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"I was gratified to be able to answer promptly. I said I donÕt know."
Mark Twain

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Leadership Notes -- Thoughts on Leading People and Making a Difference in Organizations

Word count this issue: 447

Estimated reading time:  3.00 minutes

 

Good morning from a sunny and warm(ish Vancouver. I’ve been reflecting while writing my book about how we live in a binary time. We are stuck in binary thinking about ecology or economy, liberal or conservative ideals, old school or new school. I believe there is a different way forward. A challenging and difficult way forward, but a better way forward.

 

The reason we may have not been able to ‘solve’ the daily problems of working with each other is because all too often we fall in to the binary trap or either or, this or that, right way, wrong way.

 

If we look at the world and our actions in it in a more quantum perspective, we see other possibilities. Here’s a link to the Canadian Prime Minister describing quantum computing: http://globalnews.ca/news/2641108/pm-justin-trudeau-gives-reporter-quick-lesson-on-quantum-computing-during-visit-to-waterloo/ to give you a brief overview of how quantum thinking works. And yes, this is a political explaining quantum computing!

 

As you’ll see in the link, binary thinking is 1’s and 0’s; everything is either yes or no. While there are many aspects of life that can be addressed by yes or no, anyone who has worked with other people knows there is much grey between yes and know, 1 and 0.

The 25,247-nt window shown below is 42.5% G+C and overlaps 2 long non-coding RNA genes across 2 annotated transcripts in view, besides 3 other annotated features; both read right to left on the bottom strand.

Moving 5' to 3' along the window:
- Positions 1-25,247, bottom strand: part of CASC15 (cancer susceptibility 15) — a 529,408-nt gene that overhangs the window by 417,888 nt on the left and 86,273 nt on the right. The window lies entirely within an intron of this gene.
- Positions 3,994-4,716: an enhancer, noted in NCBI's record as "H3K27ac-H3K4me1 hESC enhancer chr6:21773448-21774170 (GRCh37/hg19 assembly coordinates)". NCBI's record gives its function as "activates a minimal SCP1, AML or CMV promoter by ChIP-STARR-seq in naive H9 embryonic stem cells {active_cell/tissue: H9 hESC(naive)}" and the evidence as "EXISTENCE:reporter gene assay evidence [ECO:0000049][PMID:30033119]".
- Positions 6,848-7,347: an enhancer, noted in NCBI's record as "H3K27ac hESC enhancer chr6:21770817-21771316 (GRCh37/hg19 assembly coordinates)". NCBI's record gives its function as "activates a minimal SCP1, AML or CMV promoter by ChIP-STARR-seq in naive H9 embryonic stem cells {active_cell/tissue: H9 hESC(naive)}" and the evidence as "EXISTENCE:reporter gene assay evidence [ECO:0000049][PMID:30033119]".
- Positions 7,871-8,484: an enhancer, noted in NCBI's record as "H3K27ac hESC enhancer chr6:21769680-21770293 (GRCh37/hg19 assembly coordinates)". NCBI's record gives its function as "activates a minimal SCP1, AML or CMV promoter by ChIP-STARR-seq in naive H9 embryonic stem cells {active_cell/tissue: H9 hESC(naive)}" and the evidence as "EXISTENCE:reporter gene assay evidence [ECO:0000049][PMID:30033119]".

I’ve been working on leadership thinking that is more quantum, that is thinking that seeks to include that which is between the yes and no, and around the yes and no; the information between and around the 1 and the 0.

 

Here are three ideas to increase your quantum thinking as a leader:

 

  1. Reach out to people you likely disagree with and rather than debating, work at understanding their point, you’ll expand your own thinking more.
  2. Avoid asking “what’s the bottom line” too early. That kind of thinking is reductionist and forces you and others into smaller and likely binary thinking. 
  3. The first thoughts you have on a subject in a meeting are likely coming to your mind from habit, from experience. To expand your thinking, and your team’s give your people quiet time in the meeting to write down their answers, and to think for themselves before hearing from everyone. That way ideas and thoughts that are different, and not our of habit will come to the fore more often. The collection of those ideas, especially in a diverse group of people will be more quantum. 

 

May this week be filled with quantum thinking for us all.